7 questions on binge-drinking history
Binge drinking quiz
The government has announced plans to end all-you-can-drink promotions, while the Conservatives want duty increases on strong beers and alcopops.
Test yourself on the long history of efforts to control problem drinking.
1.) Multiple Choice Question
An early measure came in 186BC in the Roman decree known as Senatus consultum de Bacchanalibus. It banned orgies associated with the god of wine, except where authorised by the senate. What was the typical penalty for ringleaders?
- Lifetime drinking ban
2.) Multiple Choice Question
The roots of the UK's current licensing laws lie in the Ale Houses Act 1551, aimed at tackling "abuses and disorders as are had and used in common ale-houses". Who granted ale house licences?
- Lord Lieutenants
- Justices of the Peace
3.) Multiple Choice Question
Shakespeare addressed the issue of binge drinking. Which character memorably said this about alcohol: "O God, that men should put an enemy in their mouths to steal away their brains"?
- Falstaff in The Merry Wives of Windsor
- The Porter in Macbeth
- Cassio in Othello
Falstaff, pictured here, is the most consistently tipsy of Shakespeare's characters.
And the Porter has this to say on drinking: "Lechery, sir, it provokes, and unprovokes; it provokes the desire, but it takes away the performance: therefore, much drink may be said to be an equivocator with lechery: it makes him, and it mars him."
4.) Multiple Choice Question
In mid-18th Century, two acts were passed to tackle the social menace of gin consumption. Hogarth's Gin Lane, which shows a baby falling from a drunk mother's arms, is a well-known images of binge drinking. What's the title of its companion print, showing a happier scene?
- Beer Street
- Water Street
- Temperance Street
5.) Multiple Choice Question
A famous anti-drinking measure came in 1919 when the US brought in Prohibition. It was fully repealed in late 1933, but a measure earlier in the year had allowed beer and light wine. What was sent to President Roosevelt to mark the occasion?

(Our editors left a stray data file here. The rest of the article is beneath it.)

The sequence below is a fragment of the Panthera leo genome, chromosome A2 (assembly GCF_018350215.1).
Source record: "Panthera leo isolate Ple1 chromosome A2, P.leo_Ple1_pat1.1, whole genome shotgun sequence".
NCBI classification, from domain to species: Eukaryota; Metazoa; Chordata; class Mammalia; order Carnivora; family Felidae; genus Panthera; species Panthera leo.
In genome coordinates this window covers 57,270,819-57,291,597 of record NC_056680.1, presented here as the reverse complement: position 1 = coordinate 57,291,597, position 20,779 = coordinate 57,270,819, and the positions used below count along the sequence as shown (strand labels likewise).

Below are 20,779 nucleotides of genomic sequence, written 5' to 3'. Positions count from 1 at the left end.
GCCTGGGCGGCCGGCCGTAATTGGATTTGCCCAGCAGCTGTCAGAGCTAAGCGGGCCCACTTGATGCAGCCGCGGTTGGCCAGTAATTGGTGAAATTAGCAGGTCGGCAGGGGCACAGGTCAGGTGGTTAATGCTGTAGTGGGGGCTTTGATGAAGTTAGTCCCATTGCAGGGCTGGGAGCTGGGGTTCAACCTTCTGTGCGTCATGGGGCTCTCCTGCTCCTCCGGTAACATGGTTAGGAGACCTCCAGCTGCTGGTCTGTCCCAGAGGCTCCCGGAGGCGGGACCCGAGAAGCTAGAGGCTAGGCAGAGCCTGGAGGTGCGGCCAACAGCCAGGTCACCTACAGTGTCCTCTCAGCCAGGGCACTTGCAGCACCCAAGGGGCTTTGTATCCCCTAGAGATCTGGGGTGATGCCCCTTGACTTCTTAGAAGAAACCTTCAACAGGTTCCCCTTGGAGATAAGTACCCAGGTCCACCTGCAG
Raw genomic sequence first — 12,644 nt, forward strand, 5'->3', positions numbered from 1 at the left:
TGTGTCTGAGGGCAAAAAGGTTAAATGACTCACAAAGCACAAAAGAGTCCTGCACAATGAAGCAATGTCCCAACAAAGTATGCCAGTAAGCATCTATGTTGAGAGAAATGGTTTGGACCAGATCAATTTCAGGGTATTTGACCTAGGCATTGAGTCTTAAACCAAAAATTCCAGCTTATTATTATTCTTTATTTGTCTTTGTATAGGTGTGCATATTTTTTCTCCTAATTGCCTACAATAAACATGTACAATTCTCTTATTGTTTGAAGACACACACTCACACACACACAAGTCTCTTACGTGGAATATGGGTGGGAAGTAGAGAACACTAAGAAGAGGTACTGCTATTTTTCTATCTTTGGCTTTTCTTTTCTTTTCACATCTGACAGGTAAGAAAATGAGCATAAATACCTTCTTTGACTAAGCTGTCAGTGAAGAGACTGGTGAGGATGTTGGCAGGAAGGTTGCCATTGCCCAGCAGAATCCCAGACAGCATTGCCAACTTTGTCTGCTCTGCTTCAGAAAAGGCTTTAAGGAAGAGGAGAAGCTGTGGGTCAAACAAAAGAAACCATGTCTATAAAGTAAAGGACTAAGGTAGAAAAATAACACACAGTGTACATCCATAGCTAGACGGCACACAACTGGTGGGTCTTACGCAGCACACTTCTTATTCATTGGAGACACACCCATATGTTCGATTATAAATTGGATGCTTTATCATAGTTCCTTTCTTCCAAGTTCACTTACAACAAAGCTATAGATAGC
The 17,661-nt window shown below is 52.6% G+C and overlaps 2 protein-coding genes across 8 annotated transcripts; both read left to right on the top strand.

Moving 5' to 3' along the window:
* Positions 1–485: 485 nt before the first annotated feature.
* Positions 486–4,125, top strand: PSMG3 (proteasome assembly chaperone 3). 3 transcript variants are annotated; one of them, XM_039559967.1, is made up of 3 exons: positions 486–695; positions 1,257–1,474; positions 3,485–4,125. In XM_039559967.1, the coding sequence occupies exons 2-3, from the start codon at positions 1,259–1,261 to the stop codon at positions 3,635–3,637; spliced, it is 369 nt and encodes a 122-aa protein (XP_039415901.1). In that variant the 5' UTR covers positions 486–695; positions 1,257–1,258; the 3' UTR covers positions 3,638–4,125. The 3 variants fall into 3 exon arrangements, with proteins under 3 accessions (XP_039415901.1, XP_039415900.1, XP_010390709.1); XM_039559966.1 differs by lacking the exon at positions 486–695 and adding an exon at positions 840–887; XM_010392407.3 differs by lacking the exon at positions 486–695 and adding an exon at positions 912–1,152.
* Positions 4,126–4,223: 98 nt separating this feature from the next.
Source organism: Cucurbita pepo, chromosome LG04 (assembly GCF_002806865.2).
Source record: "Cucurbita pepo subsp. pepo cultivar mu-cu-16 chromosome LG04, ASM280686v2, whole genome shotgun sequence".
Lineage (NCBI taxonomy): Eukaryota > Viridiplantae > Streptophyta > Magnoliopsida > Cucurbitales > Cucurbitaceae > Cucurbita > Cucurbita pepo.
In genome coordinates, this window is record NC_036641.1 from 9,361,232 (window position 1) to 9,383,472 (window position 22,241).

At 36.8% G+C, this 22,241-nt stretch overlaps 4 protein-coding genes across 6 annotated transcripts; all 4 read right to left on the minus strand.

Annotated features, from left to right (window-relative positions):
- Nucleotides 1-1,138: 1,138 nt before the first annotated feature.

- Coffin full of empty bottles
- Case of beer
- Bottle of champagne
6.) Multiple Choice Question
During WWI, the UK imposed state control of the sale of alcohol in a number of regions considered key to the war effort. Which of the following did the rules ban?
- Sale of rum
- Buying of rounds
- Drinking on Sundays
7.) Multiple Choice Question
Many of those who criticise the UK's binge drinking culture blame "24-hour drinking" - brought in by the Licensing Act 2003 - for exacerbating the problem. When did the new rules actually come in?
- 24 November 2003
- 24 November 2005
- 24 November 2007
- It was death, says the historian Livy. The measure was prompted by the belief that the bouts of revelry were becoming a breeding ground for murder, rape and even political conspiracy.
- Justices of the Peace gave the licences for ale houses. Separate legislation was later brought in to regulate those taverns primarily selling wine.
- It's Cassio - a young and handsome lieutenant under Othello's command - who is persuaded to take a drink by the scheming Iago, with the aim of discrediting him.
- It was Beer Street. The prints acted as satire and support for the Gin Act of 1751. Beer Street showed mostly healthy, happy people having a well-earned beer after a day's work. Drinking water at the time was unpurifed.
- Brewers Anheuser-Busch presented the president with one of the first cases of Budweiser on 7 April 1933.
- The rules strictly banned the buying of drinks for others, or indeed the lending of money to buy drinks. It was known as "no treating". But there was an exception for the buying of meals, which soon led to dispute over what was a meal. One railway station defined it as "two sandwiches and a piece of cake".
- It was 24 November 2005, meaning there has been more than four years of "24-hour drinking".
0 - 3 : Teetotal
4 - 6 : Tipple
7 - 7 : Tequila
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